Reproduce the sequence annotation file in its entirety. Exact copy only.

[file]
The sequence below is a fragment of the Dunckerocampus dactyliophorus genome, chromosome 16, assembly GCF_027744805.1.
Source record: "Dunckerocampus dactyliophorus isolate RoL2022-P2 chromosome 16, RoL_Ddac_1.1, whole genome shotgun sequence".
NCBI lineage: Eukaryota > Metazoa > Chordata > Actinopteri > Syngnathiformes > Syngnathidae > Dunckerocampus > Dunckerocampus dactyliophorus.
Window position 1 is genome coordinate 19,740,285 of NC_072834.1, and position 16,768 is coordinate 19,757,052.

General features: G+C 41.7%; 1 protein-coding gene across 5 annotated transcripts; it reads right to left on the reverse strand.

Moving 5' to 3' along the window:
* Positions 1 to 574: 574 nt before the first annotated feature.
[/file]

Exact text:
The sequence below is a fragment of the Dunckerocampus dactyliophorus genome, chromosome 16, assembly GCF_027744805.1.
Source record: "Dunckerocampus dactyliophorus isolate RoL2022-P2 chromosome 16, RoL_Ddac_1.1, whole genome shotgun sequence".
NCBI lineage: Eukaryota > Metazoa > Chordata > Actinopteri > Syngnathiformes > Syngnathidae > Dunckerocampus > Dunckerocampus dactyliophorus.
Window position 1 is genome coordinate 19,740,285 of NC_072834.1, and position 16,768 is coordinate 19,757,052.

General features: G+C 41.7%; 1 protein-coding gene across 5 annotated transcripts; it reads right to left on the reverse strand.

Moving 5' to 3' along the window:
* Positions 1 to 574: 574 nt before the first annotated feature.